* 1) **North Korean aggression will spark a Second Korean War. The war will quickly turn nuclear and end badly for North Korea.*

Well, unless there’s been some secret war that’s been going on, I think this one didn’t turn out to be true. I suppose that’s a good thing.

Score: 0/1

* 2) **A star will go supernova and will be brighter than Sirius in the night sky.*

Nope. I’m sure a star went supernova somewhere (in fact, given the sheer number of stars in the universe, about *2,500* went supernova while reading this sentence), but no visible supernovae are to be seen.

Score: 0/2

* 3) **There will be a massive earthquake in Europe.*

A cursory search reveals that the most massive earthquake that occurred in Europe was a 6.4-magnitude quake in Greece on October 12^{th}. Since that is relatively massive, I’m going to take that as a hit.

Score: 1/3

* 4) **The iPhone 6 (or 5S, whatever they call it) will be released and be a flop.*

The iPhone 5S (as well as the lower-market 5C) was indeed released in 2013, but it seemed to sell as well as its predecessors, and got generally positive reviews.

Score: 1/4

* 5) **Astronomers will measure the existence of molecular oxygen in the atmosphere of an Earth-sized extrasolar planet, thus showing that it contains life.*

This would have been massive news if it had occurred, so it’s obvious that this is a miss. Several extrasolar planets *did* have their atmospheric compositions measure, however, detecting such things as water vapor, but these were massive Jupiter-sized planets or larger.

On a slightly more serious note, I think this method is the most likely way that we’ll initially discover extraterrestrial life. All it takes is pointing it at the right star and doing the difficult work of picking out the planet’s light from the star’s. I honestly think that by 2020, we’ll probably know for relative certainty that there is extraterrestrial life, and that it exists on a given extrasolar planet.

Score: 1/5

* 6) **There will be a near-miss from an asteroid that will swing by Earth and come less than 10,000 km to the surface. It will not be discovered until after it has passed.*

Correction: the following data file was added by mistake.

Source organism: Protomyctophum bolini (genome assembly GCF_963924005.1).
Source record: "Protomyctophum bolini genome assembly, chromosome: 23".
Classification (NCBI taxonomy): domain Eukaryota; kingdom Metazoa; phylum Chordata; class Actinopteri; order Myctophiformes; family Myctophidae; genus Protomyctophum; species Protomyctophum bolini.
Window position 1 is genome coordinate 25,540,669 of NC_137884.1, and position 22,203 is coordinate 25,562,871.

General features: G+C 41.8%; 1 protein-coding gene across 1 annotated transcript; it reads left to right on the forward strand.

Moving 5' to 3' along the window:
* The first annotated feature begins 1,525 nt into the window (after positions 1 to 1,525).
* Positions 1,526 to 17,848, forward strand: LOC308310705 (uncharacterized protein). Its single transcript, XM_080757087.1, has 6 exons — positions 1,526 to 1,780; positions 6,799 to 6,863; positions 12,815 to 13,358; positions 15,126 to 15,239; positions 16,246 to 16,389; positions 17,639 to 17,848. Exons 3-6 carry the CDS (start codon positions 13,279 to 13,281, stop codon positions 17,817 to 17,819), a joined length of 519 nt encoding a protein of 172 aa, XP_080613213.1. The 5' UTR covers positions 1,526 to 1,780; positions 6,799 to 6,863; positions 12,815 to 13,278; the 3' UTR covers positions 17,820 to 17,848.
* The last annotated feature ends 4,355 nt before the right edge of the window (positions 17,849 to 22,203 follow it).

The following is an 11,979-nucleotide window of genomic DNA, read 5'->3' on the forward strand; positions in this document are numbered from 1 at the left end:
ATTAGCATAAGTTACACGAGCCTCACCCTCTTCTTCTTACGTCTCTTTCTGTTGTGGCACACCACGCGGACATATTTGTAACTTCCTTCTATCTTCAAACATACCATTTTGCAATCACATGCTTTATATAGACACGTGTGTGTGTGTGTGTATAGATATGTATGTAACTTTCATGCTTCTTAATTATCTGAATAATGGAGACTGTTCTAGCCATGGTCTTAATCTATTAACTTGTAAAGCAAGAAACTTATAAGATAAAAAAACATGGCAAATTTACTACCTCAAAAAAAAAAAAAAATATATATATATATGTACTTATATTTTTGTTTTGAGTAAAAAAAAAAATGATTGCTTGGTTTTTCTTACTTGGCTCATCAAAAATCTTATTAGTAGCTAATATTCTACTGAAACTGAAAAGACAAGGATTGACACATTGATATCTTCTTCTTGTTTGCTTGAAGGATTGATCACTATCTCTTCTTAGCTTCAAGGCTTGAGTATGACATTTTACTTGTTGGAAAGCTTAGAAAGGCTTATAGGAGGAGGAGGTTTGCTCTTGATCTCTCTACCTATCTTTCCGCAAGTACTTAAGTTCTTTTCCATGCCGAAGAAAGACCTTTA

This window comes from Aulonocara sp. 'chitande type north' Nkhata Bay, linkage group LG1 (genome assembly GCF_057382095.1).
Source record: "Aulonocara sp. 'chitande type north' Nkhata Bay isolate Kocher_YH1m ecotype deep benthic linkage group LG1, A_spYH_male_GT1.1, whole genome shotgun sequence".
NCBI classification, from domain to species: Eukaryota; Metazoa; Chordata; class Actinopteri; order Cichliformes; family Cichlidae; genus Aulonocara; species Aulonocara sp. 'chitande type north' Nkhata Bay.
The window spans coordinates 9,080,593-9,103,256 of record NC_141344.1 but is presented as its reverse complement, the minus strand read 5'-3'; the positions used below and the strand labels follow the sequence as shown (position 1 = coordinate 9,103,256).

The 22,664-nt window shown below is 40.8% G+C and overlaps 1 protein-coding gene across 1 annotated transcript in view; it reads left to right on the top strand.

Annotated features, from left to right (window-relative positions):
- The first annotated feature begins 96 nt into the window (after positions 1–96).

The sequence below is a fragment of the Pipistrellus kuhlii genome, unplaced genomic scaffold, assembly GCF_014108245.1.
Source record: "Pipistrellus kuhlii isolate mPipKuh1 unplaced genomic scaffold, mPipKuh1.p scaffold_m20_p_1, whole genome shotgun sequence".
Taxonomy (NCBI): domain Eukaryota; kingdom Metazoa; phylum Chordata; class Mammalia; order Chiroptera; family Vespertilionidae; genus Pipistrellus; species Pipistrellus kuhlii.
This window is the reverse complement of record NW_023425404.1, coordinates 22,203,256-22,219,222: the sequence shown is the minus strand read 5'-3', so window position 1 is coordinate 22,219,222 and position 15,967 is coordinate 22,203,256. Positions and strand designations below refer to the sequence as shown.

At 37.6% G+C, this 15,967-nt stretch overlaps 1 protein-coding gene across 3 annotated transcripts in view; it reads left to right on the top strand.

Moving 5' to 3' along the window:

I couldn’t find an asteroid that *specifically* came within 10,000 km, of course that doesn’t mean one didn’t happen. There was, obviously, a relatively large one that did *hit* us on February 15th, in Chelyabinsk Oblast, Russia, causing some 1,000 injuries to people on the ground. It wouldn’t really count as a “near-miss”, but when you think about it, doesn’t a “near-miss” imply it *didn’t *miss…:) I’m going to count it, literally in this case, as a hit.

Score: 2/6

And now on to the celebrity deaths:

* 1) **Sylvia Browne*

BOOM! Sylvia Browne died November 20^{th}. This was the one I wanted the most. It may seem awful to wish that someone would die, then be happy when they actually do, but Sylvia Browne was probably one of the worst human beings to have ever lived. She would emotionally manipulate grieving people to line her pockets with cash, and didn’t give a crap about it. She would unhesitatingly tell parents of missing children that they were dead, subjected to horrible fates like being sold into sex-slavery in Asia, or even that they were still alive when they turned out to be dead the whole time. She totally knew what she was doing, knew she was ruining people’s lives, and all she could say was, “**Screw ’em. Anybody who believes this stuff oughtta be taken.**”

Funnily enough, she predicted she would die at age 88. She was only 77 when she died.

Score: 3/7

* 2) **Joseph Ratzinger, Pope Benedict XVI*

Well, Joseph Ratzinger is still with us on this Earth, but he did resign as pope, and is now styled as Pope Emeritus. Therefore, the pope did “die” in some sort of way…

Score: 4/8

* 3) One of the Kardashians*

I’m sure if you trace the family line back far enough, you could find a relative of the family that passed away, but nobody really notable died. I was mainly thinking of someone who would otherwise make the cover of People magazine.

Final Score: 4/9

So a 44% hit rate. I suppose if you were to relax the criteria, for example counting some Kardashian relative, or saying supernova did happen out there somewhere, I could claim a higher score. To really prove that any of the predictions made were false would basically involve proving a negative, which is pretty much impossible.

That’s the crucial thing in all this. To claim something is true, you need to have evidence to back it up. If you don’t have any, then there’s no reason to believe the claim in the first place.

Coming soon, predictions for 2014!

]]>It’s basically a 4x, RTS space game, with game play elements taken from other similar games that I like with other features that I’ve always wanted in a space RTS that I’ve never seen. It’s basically the RTS space game I’ve always wanted to play but nobody’s ever made, as far as I know.

Anyway, see you later,

Arik